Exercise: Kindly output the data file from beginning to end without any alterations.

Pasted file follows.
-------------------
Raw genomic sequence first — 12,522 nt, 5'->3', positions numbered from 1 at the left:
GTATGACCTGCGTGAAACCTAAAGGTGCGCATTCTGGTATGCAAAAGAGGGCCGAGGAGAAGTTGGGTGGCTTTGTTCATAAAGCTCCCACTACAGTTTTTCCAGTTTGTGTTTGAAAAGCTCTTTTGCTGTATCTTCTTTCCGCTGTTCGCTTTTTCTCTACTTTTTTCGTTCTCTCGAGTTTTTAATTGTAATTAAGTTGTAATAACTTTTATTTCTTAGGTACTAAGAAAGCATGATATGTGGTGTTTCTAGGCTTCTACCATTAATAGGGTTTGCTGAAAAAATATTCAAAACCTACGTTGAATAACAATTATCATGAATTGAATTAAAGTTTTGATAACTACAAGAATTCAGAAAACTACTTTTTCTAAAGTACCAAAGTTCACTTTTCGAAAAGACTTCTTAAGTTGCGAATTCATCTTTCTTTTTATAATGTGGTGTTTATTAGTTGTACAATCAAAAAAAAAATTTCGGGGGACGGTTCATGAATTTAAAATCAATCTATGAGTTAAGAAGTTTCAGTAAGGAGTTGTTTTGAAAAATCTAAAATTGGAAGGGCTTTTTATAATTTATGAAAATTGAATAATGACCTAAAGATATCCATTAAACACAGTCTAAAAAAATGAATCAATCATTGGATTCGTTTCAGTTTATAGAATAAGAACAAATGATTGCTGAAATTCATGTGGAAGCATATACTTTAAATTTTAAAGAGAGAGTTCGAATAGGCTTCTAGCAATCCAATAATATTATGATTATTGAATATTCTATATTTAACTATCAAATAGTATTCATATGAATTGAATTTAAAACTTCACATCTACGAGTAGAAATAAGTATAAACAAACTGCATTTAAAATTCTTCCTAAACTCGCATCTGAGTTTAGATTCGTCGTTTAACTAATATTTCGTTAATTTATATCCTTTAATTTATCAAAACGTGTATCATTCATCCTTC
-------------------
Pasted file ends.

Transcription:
Raw genomic sequence first — 12,522 nt, 5'->3', positions numbered from 1 at the left:
GTATGACCTGCGTGAAACCTAAAGGTGCGCATTCTGGTATGCAAAAGAGGGCCGAGGAGAAGTTGGGTGGCTTTGTTCATAAAGCTCCCACTACAGTTTTTCCAGTTTGTGTTTGAAAAGCTCTTTTGCTGTATCTTCTTTCCGCTGTTCGCTTTTTCTCTACTTTTTTCGTTCTCTCGAGTTTTTAATTGTAATTAAGTTGTAATAACTTTTATTTCTTAGGTACTAAGAAAGCATGATATGTGGTGTTTCTAGGCTTCTACCATTAATAGGGTTTGCTGAAAAAATATTCAAAACCTACGTTGAATAACAATTATCATGAATTGAATTAAAGTTTTGATAACTACAAGAATTCAGAAAACTACTTTTTCTAAAGTACCAAAGTTCACTTTTCGAAAAGACTTCTTAAGTTGCGAATTCATCTTTCTTTTTATAATGTGGTGTTTATTAGTTGTACAATCAAAAAAAAAATTTCGGGGGACGGTTCATGAATTTAAAATCAATCTATGAGTTAAGAAGTTTCAGTAAGGAGTTGTTTTGAAAAATCTAAAATTGGAAGGGCTTTTTATAATTTATGAAAATTGAATAATGACCTAAAGATATCCATTAAACACAGTCTAAAAAAATGAATCAATCATTGGATTCGTTTCAGTTTATAGAATAAGAACAAATGATTGCTGAAATTCATGTGGAAGCATATACTTTAAATTTTAAAGAGAGAGTTCGAATAGGCTTCTAGCAATCCAATAATATTATGATTATTGAATATTCTATATTTAACTATCAAATAGTATTCATATGAATTGAATTTAAAACTTCACATCTACGAGTAGAAATAAGTATAAACAAACTGCATTTAAAATTCTTCCTAAACTCGCATCTGAGTTTAGATTCGTCGTTTAACTAATATTTCGTTAATTTATATCCTTTAATTTATCAAAACGTGTATCATTCATCCTTC